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Summary: After explaining in general terms why he had delayed his trip to Corinth (see 1:12-2:2), Paul addressed the specific confrontation that most likely had led to his decision to cancel his visit.

April 4, 2014

Tom Lowe

The Second Epistle of Paul to the Corinthians

Lesson II.A.2: Paul’s Charge Concerning the Offender. (2:5–11)

2nd Corinthians 2:5-11 (NKJV)

5 But if anyone has caused grief, he has not grieved me, but all of you to some extent—not to be too severe.

6 This punishment which was inflicted by the majority is sufficient for such a man,

7 so that, on the contrary, you ought rather to forgive and comfort him, lest perhaps such a one be swallowed up with too much sorrow.

8 Therefore I urge you to reaffirm your love to him.

9 For to this end I also wrote, that I might put you to the test, whether you are obedient in all things.

10 Now whom you forgive anything, I also forgive. For if indeed I have forgiven anything, I have forgiven that one for your sakes in the presence of Christ,

11 lest Satan should take advantage of us; for we are not ignorant of his devices.

Introduction

After explaining in general terms why he had delayed his trip to Corinth (see 1:12-2:2), Paul addressed the specific confrontation that most likely had led to his decision to cancel his visit. Paul doesn’t name the offender who had caused the trouble the last time he was in Corinth, but he does instruct the church on how to handle this man. As this letter will explain later, the Corinthians had obeyed Paul’s previous instructions in the letter Paul had written with tears (see 2:1-4{3]; 7:8-10{4]). They had accepted responsibility for the offense. Truly sorry for their initial mismanagement of the unfortunate event, they had punished the offender.

Paul was concerned for the offender’s spiritual welfare. He interrupted his explanation of his recent travel plans (compare 2:1-4{3] with 2:12-13{5]) to instruct the church how to treat this man. This reveals Paul’s pastoral concern. Although the primary purpose of Second Corinthians is to reassert Paul’s apostolic authority in the face of mounting criticism, Paul didn’t want the spiritual condition of anyone in the church to be jeopardized—even if it was the man who had offended him personally (see 2:5). He explained it was time to forgive the man. Paul had probably heard from Titus that the punishment by the entire church had driven the man to sorrow (see 7:6-7){6]. If given the chance, his sorrow could be transformed into godly sorrow that would lead to repentance. The offender needed forgiveness, acceptance, and comfort. Paul was concerned that undo severity would give Satan a foothold in the church by permanently separating the man from the congregation of believers. It was essential, therefore, that the church act quickly to forgive and restore this man, while he was still repentant. Church discipline should always seek the restoration of the offender. Two mistakes in church discipline should be avoided—being too lenient by not correcting mistakes and being too harsh by not forgiving the sinner. There is a time to confront and a time to comfort.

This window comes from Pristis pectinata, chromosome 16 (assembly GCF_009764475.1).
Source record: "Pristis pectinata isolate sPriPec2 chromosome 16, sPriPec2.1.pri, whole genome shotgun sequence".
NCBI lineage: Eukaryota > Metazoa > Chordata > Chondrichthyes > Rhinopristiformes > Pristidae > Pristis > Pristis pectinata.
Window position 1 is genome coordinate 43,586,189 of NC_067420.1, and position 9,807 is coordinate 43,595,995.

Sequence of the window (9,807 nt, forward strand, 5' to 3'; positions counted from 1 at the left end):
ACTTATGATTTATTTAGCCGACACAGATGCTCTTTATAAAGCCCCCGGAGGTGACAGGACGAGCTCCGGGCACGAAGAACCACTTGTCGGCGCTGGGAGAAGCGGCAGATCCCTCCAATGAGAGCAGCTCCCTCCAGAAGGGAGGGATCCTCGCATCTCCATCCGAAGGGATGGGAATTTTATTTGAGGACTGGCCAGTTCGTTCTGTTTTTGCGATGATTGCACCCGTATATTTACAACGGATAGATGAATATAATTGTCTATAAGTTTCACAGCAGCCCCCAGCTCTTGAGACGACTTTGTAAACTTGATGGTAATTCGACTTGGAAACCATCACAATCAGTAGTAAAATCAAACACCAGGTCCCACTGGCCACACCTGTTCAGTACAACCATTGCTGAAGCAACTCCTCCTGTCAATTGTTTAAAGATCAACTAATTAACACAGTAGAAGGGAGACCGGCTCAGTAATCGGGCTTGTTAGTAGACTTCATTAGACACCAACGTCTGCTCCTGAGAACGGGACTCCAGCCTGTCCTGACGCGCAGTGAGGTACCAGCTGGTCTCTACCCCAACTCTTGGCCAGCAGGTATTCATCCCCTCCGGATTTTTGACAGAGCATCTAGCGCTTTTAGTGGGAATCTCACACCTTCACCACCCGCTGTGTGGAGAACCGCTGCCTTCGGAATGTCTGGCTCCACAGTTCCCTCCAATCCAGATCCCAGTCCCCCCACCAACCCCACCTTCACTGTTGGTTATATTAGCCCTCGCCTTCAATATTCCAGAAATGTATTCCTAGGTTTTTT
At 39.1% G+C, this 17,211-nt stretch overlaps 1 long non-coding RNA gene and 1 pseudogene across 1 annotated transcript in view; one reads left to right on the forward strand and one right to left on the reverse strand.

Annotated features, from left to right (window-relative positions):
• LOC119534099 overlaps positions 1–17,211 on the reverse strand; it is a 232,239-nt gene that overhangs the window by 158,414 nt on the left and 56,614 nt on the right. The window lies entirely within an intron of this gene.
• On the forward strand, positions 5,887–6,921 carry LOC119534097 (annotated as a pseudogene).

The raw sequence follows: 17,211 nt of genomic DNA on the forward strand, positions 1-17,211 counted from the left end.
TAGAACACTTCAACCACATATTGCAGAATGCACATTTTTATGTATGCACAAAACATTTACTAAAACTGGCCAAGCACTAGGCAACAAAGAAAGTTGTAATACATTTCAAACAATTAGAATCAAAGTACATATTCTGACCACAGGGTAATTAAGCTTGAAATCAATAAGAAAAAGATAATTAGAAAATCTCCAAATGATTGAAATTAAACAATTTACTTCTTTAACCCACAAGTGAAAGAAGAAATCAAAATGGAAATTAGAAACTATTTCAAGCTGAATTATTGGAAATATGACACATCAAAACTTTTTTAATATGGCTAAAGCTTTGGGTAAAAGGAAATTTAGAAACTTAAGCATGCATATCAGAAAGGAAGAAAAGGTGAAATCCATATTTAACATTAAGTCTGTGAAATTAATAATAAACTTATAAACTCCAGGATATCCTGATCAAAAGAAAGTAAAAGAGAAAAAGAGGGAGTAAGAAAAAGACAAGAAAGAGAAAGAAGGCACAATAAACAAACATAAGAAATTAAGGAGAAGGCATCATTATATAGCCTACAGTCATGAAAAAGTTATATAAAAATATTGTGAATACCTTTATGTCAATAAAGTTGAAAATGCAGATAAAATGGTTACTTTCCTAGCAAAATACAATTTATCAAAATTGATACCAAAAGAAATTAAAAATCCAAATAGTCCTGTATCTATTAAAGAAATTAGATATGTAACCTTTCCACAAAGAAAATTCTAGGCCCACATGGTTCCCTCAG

This passage is one of the best texts in all of Scripture on the godly motivation and rationale for forgiveness.

Commentary

5 But if anyone has caused grief, he has not grieved me, but all of you to some extent—not to be too severe.

These verses emphasize that the reason Paul was concerned about this man’s offence was not to correct an injury Paul had suffered. If that had been the case, then Paul might take his own instructions to heart: to simply ignore the injustice (see 1 Corinthians 6:7){7]. Instead, Paul’s point is that the whole church (all of you) had suffered because of this man. His conduct had not only hurt Paul, but had hurt the good name of the whole Corinthian church. The fact that one man has opposed Paul is far less important than that he has carried the church with him into rebellion against Paul’s God-given authority. At first the Corinthians had regarded this man’s actions as a personal problem requiring no action on their part, a view which Paul had dispelled in his letter and which they now realized. Discipline had been exercised, but there were some who felt that it had not been sufficiently severe, and who wanted to impose a still greater punishment. Paul was against this, because he felt that to exercise further punishment would do more harm than good.

Most likely, the man’s actions had amounted to a direct attack on Paul’s apostolic authority. The teaching of the “false apostles,” who had infiltrated the Corinthian church, and had started discrediting Paul’s authority, might have inspired this man to challenge Paul’s authority in public (see Paul’s censure of these “false apostles” in 11:1-15). Paul would perceive this not only as an attack on his authority but also an insult to the entire church, which had been founded on the Gospel message that Paul had delivered to them. If Paul were fundamentally untrustworthy, then his message couldn’t be trusted either (see Paul’s message in 1:19-20){8]. This would be an offense with broad implications. If the problem the apostle alludes to is not an attempt to discredit him as an apostle, then it was probably the incest he brought to light in his first letter. Regardless of who the offender may be, Paul never once mentions his name nor does he provide the specifics of the offense, but that may be because the Corinthians knew all about the dilemma he is referring to.

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